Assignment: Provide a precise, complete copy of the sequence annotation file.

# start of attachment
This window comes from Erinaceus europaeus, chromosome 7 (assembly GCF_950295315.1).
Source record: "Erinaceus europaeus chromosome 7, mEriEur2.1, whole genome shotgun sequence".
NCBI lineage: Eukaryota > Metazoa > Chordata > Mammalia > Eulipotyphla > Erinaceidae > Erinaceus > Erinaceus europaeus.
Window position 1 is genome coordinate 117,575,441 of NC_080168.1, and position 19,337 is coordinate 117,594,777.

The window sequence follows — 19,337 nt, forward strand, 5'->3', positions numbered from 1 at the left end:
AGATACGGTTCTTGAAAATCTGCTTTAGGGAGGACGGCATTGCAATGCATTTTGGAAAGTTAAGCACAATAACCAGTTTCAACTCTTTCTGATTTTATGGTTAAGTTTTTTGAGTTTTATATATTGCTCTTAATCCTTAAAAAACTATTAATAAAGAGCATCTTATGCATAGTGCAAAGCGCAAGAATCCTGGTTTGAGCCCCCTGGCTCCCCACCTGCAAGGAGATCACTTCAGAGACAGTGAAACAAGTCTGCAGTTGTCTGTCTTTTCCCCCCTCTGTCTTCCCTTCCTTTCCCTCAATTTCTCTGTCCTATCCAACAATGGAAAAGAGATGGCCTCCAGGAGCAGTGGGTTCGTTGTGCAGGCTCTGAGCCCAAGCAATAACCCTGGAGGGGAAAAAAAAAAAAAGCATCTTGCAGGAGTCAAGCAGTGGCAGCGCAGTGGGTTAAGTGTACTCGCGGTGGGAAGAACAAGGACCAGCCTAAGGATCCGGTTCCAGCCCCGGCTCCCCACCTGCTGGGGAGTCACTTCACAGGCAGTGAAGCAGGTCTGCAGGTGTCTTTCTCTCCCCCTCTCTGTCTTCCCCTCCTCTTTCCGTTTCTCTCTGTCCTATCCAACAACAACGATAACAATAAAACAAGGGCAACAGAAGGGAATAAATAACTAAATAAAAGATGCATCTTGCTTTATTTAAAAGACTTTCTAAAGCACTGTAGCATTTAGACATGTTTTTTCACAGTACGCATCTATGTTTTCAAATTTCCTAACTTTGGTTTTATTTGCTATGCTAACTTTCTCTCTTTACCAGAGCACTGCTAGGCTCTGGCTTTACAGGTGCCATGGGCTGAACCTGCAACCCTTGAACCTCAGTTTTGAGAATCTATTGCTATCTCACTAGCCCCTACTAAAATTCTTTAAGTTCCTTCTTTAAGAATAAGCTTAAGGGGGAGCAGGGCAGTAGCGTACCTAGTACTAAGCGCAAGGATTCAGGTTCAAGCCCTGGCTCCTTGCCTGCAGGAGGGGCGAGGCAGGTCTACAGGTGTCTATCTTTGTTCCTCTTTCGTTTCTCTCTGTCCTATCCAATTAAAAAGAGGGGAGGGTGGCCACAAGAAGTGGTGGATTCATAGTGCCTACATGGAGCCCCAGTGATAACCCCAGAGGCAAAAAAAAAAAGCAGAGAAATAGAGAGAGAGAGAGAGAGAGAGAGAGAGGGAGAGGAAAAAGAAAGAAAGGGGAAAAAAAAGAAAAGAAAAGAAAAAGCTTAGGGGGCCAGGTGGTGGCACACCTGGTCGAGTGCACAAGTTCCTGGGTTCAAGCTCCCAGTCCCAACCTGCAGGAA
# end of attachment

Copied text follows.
This window comes from Erinaceus europaeus, chromosome 7 (assembly GCF_950295315.1).
Source record: "Erinaceus europaeus chromosome 7, mEriEur2.1, whole genome shotgun sequence".
NCBI lineage: Eukaryota > Metazoa > Chordata > Mammalia > Eulipotyphla > Erinaceidae > Erinaceus > Erinaceus europaeus.
Window position 1 is genome coordinate 117,575,441 of NC_080168.1, and position 19,337 is coordinate 117,594,777.

The window sequence follows — 19,337 nt, forward strand, 5'->3', positions numbered from 1 at the left end:
AGATACGGTTCTTGAAAATCTGCTTTAGGGAGGACGGCATTGCAATGCATTTTGGAAAGTTAAGCACAATAACCAGTTTCAACTCTTTCTGATTTTATGGTTAAGTTTTTTGAGTTTTATATATTGCTCTTAATCCTTAAAAAACTATTAATAAAGAGCATCTTATGCATAGTGCAAAGCGCAAGAATCCTGGTTTGAGCCCCCTGGCTCCCCACCTGCAAGGAGATCACTTCAGAGACAGTGAAACAAGTCTGCAGTTGTCTGTCTTTTCCCCCCTCTGTCTTCCCTTCCTTTCCCTCAATTTCTCTGTCCTATCCAACAATGGAAAAGAGATGGCCTCCAGGAGCAGTGGGTTCGTTGTGCAGGCTCTGAGCCCAAGCAATAACCCTGGAGGGGAAAAAAAAAAAAAGCATCTTGCAGGAGTCAAGCAGTGGCAGCGCAGTGGGTTAAGTGTACTCGCGGTGGGAAGAACAAGGACCAGCCTAAGGATCCGGTTCCAGCCCCGGCTCCCCACCTGCTGGGGAGTCACTTCACAGGCAGTGAAGCAGGTCTGCAGGTGTCTTTCTCTCCCCCTCTCTGTCTTCCCCTCCTCTTTCCGTTTCTCTCTGTCCTATCCAACAACAACGATAACAATAAAACAAGGGCAACAGAAGGGAATAAATAACTAAATAAAAGATGCATCTTGCTTTATTTAAAAGACTTTCTAAAGCACTGTAGCATTTAGACATGTTTTTTCACAGTACGCATCTATGTTTTCAAATTTCCTAACTTTGGTTTTATTTGCTATGCTAACTTTCTCTCTTTACCAGAGCACTGCTAGGCTCTGGCTTTACAGGTGCCATGGGCTGAACCTGCAACCCTTGAACCTCAGTTTTGAGAATCTATTGCTATCTCACTAGCCCCTACTAAAATTCTTTAAGTTCCTTCTTTAAGAATAAGCTTAAGGGGGAGCAGGGCAGTAGCGTACCTAGTACTAAGCGCAAGGATTCAGGTTCAAGCCCTGGCTCCTTGCCTGCAGGAGGGGCGAGGCAGGTCTACAGGTGTCTATCTTTGTTCCTCTTTCGTTTCTCTCTGTCCTATCCAATTAAAAAGAGGGGAGGGTGGCCACAAGAAGTGGTGGATTCATAGTGCCTACATGGAGCCCCAGTGATAACCCCAGAGGCAAAAAAAAAAAGCAGAGAAATAGAGAGAGAGAGAGAGAGAGAGAGAGAGGGAGAGGAAAAAGAAAGAAAGGGGAAAAAAAAGAAAAGAAAAGAAAAAGCTTAGGGGGCCAGGTGGTGGCACACCTGGTCGAGTGCACAAGTTCCTGGGTTCAAGCTCCCAGTCCCAACCTGCAGGAA